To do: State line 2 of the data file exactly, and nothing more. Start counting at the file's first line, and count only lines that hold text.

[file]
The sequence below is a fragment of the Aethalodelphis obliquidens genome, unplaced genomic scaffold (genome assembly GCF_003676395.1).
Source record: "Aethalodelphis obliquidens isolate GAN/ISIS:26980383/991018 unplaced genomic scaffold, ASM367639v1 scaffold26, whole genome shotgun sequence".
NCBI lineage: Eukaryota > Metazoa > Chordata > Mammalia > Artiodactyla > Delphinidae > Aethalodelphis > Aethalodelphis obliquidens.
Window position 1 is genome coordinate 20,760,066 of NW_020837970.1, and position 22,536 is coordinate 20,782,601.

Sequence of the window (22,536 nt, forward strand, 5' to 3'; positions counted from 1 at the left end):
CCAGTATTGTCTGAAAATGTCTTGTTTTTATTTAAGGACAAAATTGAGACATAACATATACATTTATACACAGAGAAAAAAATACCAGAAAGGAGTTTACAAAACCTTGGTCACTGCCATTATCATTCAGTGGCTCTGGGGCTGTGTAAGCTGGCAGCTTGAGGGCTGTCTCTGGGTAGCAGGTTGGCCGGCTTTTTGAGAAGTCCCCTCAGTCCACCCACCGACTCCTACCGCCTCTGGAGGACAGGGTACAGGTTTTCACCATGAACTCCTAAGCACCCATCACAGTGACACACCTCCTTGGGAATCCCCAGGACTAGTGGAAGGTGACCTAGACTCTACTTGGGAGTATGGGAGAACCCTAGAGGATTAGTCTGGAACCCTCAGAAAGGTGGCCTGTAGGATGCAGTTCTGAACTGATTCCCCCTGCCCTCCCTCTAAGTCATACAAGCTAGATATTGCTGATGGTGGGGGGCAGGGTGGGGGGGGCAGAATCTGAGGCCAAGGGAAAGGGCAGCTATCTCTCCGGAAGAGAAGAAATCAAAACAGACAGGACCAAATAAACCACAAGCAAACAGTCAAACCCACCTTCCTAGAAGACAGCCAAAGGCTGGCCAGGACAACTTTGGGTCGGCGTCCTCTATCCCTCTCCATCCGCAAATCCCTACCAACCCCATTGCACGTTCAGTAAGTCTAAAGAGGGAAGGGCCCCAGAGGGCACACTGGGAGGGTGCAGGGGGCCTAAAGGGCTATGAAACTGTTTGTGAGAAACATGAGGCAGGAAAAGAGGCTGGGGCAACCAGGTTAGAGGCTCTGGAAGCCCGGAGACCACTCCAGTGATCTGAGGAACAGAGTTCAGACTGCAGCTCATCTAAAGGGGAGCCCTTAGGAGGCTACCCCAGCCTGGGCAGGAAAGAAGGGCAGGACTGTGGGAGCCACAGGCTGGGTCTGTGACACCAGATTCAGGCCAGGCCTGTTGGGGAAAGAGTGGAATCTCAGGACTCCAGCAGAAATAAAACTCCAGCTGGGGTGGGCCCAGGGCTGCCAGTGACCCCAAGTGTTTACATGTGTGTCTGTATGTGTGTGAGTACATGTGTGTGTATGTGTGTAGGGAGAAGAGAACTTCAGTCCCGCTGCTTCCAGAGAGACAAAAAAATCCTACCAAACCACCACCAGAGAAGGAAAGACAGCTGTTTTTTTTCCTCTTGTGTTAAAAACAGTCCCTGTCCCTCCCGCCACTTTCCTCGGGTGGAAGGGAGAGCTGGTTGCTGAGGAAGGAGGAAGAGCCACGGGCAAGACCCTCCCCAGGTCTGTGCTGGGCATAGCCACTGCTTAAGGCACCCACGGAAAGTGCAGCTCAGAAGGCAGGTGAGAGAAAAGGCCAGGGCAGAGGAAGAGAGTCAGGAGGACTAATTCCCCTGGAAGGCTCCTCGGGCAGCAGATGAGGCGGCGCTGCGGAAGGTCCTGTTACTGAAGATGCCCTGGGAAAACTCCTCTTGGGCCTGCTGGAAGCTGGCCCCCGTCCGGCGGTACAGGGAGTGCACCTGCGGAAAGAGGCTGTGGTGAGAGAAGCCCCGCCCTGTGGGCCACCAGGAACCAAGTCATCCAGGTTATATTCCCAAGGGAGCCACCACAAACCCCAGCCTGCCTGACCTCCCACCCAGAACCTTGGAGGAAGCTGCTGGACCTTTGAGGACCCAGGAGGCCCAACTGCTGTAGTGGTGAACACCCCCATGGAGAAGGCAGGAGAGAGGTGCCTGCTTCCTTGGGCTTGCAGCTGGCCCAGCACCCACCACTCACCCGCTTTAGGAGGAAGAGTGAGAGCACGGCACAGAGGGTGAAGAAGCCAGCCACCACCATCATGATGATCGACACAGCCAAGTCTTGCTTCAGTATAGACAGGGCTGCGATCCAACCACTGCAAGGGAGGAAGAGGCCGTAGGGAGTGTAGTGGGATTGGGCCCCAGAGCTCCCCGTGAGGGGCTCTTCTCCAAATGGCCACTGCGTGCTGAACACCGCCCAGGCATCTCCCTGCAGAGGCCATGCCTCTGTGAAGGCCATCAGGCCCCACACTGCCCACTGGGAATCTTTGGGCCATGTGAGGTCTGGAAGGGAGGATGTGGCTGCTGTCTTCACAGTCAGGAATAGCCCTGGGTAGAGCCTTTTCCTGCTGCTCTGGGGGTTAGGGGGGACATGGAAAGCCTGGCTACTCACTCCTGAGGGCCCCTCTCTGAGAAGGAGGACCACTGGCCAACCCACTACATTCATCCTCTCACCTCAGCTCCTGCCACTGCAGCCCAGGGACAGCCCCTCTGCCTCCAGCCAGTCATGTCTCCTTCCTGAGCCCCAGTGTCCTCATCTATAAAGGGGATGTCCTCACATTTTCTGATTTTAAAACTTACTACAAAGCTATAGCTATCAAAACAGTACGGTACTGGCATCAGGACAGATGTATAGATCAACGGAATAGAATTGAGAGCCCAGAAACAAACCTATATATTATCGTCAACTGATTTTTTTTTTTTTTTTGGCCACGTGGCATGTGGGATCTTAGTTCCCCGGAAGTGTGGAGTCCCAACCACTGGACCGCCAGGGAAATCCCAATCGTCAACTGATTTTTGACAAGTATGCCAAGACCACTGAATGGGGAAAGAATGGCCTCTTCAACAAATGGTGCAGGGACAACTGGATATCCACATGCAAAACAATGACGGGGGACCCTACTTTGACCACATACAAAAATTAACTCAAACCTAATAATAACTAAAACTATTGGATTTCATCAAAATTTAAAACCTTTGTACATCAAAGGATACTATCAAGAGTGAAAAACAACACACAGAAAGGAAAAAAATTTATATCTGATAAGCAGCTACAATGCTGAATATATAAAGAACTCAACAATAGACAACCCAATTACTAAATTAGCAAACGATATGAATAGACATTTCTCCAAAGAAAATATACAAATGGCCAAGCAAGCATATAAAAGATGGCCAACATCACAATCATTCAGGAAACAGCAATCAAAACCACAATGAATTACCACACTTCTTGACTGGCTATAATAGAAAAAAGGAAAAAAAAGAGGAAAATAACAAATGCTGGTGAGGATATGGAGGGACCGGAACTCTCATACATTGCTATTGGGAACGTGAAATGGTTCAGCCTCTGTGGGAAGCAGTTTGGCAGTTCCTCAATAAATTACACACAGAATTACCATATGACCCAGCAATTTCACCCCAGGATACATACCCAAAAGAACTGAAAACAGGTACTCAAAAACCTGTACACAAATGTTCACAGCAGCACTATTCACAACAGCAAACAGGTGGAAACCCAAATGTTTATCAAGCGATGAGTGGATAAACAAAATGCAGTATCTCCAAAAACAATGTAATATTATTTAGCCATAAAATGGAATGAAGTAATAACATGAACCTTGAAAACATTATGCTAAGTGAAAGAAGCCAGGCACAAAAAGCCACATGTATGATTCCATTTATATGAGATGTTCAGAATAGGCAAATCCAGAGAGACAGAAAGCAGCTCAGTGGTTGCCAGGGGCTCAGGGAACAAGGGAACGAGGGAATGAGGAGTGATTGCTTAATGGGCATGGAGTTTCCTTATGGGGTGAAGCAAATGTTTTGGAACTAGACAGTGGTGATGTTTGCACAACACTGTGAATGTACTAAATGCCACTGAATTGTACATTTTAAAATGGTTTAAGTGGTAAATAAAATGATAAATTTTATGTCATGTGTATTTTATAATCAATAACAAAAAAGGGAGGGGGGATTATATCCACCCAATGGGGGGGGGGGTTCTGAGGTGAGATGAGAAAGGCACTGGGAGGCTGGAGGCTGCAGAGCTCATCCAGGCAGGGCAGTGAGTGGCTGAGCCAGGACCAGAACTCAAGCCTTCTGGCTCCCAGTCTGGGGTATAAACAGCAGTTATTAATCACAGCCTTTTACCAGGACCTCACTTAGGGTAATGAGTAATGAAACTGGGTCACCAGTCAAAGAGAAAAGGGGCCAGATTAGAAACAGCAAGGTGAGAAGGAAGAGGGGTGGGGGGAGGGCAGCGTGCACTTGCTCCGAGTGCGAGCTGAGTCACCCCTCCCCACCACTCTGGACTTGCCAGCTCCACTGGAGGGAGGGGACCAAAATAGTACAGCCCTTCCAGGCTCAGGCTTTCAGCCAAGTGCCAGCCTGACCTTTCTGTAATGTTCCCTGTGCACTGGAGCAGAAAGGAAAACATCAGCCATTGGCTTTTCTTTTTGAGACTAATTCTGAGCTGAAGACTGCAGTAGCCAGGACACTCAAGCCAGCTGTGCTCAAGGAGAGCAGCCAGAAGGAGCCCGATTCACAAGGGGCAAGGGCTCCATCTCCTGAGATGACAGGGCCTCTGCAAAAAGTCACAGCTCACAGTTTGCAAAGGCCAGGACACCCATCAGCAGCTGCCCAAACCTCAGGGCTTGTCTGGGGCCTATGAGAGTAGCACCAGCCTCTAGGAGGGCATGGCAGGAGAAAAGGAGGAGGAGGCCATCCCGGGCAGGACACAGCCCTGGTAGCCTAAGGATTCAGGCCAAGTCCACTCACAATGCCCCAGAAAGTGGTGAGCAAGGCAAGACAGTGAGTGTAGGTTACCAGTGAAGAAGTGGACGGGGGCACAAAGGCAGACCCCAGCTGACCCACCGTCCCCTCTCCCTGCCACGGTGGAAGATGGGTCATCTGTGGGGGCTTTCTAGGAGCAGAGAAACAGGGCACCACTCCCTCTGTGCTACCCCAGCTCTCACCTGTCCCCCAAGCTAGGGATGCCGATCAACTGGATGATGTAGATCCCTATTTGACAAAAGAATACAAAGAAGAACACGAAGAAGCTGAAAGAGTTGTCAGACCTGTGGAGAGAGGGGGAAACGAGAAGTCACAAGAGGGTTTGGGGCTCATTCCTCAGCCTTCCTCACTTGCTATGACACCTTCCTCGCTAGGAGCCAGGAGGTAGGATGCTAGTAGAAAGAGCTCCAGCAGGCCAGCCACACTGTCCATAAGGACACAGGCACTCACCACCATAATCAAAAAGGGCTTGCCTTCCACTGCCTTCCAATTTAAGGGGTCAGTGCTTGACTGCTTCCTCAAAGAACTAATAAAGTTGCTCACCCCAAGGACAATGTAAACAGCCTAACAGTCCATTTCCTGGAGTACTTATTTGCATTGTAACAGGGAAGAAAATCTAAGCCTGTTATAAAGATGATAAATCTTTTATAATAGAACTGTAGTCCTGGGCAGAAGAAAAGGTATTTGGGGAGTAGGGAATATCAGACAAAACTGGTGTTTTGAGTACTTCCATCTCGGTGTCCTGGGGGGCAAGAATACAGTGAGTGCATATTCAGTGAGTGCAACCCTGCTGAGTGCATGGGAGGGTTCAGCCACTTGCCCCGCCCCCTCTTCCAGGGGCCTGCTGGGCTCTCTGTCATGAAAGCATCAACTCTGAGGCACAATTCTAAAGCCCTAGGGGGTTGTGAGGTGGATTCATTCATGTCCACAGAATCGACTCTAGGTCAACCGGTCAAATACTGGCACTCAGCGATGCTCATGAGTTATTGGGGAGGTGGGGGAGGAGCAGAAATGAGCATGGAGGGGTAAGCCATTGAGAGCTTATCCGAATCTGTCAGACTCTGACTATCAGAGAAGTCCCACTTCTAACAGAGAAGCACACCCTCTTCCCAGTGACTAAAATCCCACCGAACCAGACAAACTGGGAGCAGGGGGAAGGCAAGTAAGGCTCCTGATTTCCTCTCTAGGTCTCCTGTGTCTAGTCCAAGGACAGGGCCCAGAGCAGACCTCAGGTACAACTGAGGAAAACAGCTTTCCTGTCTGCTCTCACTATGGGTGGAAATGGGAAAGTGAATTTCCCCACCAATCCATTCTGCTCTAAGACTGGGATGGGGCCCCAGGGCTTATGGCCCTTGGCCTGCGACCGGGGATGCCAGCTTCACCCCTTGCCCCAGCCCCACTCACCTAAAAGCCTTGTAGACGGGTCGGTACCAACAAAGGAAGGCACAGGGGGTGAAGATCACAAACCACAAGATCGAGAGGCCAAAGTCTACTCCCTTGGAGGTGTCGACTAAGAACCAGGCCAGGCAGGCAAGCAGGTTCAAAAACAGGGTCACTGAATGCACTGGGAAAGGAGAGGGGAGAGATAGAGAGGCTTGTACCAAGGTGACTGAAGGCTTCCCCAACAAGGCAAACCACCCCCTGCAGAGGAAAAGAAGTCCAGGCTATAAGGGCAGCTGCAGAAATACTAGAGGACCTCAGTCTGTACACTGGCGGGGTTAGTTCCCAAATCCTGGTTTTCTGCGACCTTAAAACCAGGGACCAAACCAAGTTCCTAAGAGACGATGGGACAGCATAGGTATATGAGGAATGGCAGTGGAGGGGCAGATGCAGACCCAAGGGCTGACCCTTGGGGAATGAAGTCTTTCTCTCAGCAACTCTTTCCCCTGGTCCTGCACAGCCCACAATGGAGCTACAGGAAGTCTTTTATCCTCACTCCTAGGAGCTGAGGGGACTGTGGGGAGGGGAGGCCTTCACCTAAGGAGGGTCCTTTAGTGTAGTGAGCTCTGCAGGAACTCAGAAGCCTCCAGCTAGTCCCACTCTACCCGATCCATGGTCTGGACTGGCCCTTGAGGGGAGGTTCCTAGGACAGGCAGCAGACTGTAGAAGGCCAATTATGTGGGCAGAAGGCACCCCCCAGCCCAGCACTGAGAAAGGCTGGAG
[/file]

Source record: "Aethalodelphis obliquidens isolate GAN/ISIS:26980383/991018 unplaced genomic scaffold, ASM367639v1 scaffold26, whole genome shotgun sequence".